Become a Member
Guides and Reports
Show All »
Metrics & ROI
Search Engine Marketing
More Marketing Topics »
MarketingProfs Enterprise Solutions
See All »
Schedule of Events
Virtual Conference Series
Products and Services
Post a Question
Quick Start Guide
Find and Post Jobs
Real-World Education for Modern Marketers
Join Over 600,000 Marketing Professionals
Ask your question ... sign up today! It's FREE!
Just for Fun
Search more Know-How Exchange Q&A from Marketing Experts
This question has been answered, and points have been awarded.
New Agency Start Up
11/13/2012 at 4:54 AM ET
Hi Guys, I am currently working full time in a busy marketing department, this is my 9th year in marketing and I have also worked in a number of different industry's. Basically I want to go out on my own and start a marketing agency to help local SME's. I have a wide range of experience and a lot of online skills. I also will have a top web developer/designer working with me and feel we will be able to offer a great service. I was just wondering if anyone had any tips or advice on getting up and running and possibly any do's and dont's! Any thoughts would be greatly appreciated.
Thanks a lot.
(oh, and the name of my new venture "Bigger Bang Communications")
11/13/2012 at 5:25 AM
Firstly with a name like "Bigger Bang Communications" you are a real marketing professional. My first point is to think what this means for your clients. Because this is fundamental. Getting a bigger bang (for your money = implied) is doing it cheaper than anyone else. What it could say but would not be as frequently interpreted is that you are more effective.
So: what any SME wants isn't bigger or more effective communications. They want results. If you start thinking this way, you can start to reverse-engineer a lot of your skillsets - and make some real use of them in what is a very competitive market*. What I mean by this is that you have the skills that can be used in a commercial/office environment - do you have as many skills in dealing with owners of SMEs who can be tetchy and difficult. I worked as an industrial designer in the 80s and whilst it was huge fun didn't prepare me in any way to meet the needs of my now ex's business when he set up as a furniture maker and later housebuilder. What I *did* have was an ear and an eye for what customers wanted. My guess is that you are in much the same position.
In the commercial environment it is usual to offer things on a plate and your customers get to choose. When you are a freelancer it is often the other way around and your customer tells you what they want and how much they will pay for it. Oh, and usually to get the payment you do 50% more work ... and of course the payment is late ... by which time you are gnawing at the edges of the carpet and not sleeping well.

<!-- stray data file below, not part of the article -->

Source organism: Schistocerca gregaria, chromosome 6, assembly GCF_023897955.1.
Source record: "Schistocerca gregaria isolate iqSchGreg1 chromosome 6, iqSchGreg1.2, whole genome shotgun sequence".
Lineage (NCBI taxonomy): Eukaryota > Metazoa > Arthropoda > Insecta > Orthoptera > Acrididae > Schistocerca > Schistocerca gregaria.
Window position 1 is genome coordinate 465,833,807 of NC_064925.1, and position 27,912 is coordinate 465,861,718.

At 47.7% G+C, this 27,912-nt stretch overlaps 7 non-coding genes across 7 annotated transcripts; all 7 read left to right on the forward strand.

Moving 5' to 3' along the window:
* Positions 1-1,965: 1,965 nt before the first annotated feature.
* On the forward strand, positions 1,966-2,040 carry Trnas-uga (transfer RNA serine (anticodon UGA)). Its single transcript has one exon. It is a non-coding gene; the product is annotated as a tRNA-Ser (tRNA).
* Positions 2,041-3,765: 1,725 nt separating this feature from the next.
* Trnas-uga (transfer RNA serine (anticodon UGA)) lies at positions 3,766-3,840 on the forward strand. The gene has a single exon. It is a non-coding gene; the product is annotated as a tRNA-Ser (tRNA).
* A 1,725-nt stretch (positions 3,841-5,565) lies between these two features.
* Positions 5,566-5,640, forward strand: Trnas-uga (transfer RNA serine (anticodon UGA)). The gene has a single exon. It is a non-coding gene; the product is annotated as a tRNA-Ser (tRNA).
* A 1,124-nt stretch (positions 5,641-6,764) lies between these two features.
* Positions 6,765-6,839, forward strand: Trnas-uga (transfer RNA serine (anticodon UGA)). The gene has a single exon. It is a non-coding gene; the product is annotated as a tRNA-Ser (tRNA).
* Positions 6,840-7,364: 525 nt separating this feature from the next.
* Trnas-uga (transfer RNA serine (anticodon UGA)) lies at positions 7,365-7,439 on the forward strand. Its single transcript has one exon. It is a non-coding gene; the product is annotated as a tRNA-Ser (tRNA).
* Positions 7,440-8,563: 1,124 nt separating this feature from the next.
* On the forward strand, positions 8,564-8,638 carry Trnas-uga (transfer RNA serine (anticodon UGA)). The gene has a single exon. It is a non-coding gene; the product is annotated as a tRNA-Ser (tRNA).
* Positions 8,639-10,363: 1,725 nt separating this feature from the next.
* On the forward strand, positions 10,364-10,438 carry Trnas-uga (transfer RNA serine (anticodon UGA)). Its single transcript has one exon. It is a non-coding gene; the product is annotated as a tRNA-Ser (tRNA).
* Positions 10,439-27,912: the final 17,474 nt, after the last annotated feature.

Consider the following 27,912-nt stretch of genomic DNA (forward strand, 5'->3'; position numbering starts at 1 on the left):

WHAT YOU NEED is a USP (Google "rosser reeves reality in advertising pdf"). Sell a result and do not be scared to offer a no-quibble 100% money back guarantee.
Do not accept every customer. Be choosy! You need to develop a nose for whingers - especially if you are in the UK. The place is packed to the rafters with them. Worth avoiding**.
Make sure that the price you are demanding makes the boss's hand quiver. Otherwise he won't respect you. In our highly commoditized world, marketers are two-a-penny. He can pick and choose from the whole sorry bunch. Someone will be willing to undercut you - and there is no way to stop them doing so. Well, let them! Let that client have his cheap job, and regret it. He might learn a lesson. If you look at my other posts on this forum you will see ways to increase your trustability too. That is a game changer when it comes to contracts.
Lastly on the issue of good customers. They will have something special about them. Find that out and you will be singing. You can cut to the chase and cherry pick your finest clients as and when you need them. All you need do is blow your slient dog whistle.
Remember this: if you can explain what you do in three easy sentences, anybody can do it. You don't have to make a mystery of what you do. I am clear enough about my methods - although I do not go very deeply into my strategies, they are at least clearly stated. For anyone who can think outside the box*, it should be pretty easy to expand on the ideas I present. Because this is one thing that builds trust. Openness and honesty aren't in your headline. It should run through everything you do.
You have work to do. You have the skills and now you have some ideas as to how to present them effectively.
I hope this helps,
*I usually say this ... any market is competitive. There are those that are more competitive than others.
** I live and work in the Netherlands.
*** It is a person's ability to use their imagination that sets them apart in any market.
11/13/2012 at 5:38 AM
Thanks Moriarty, thats great. I am actually in Dublin, Ireland. I know what you mean about dealing with owners, thats partly the reason I want to do this, as I have been the one dealing with outside parties successfully throughout my career to date as opposed to my senior managers.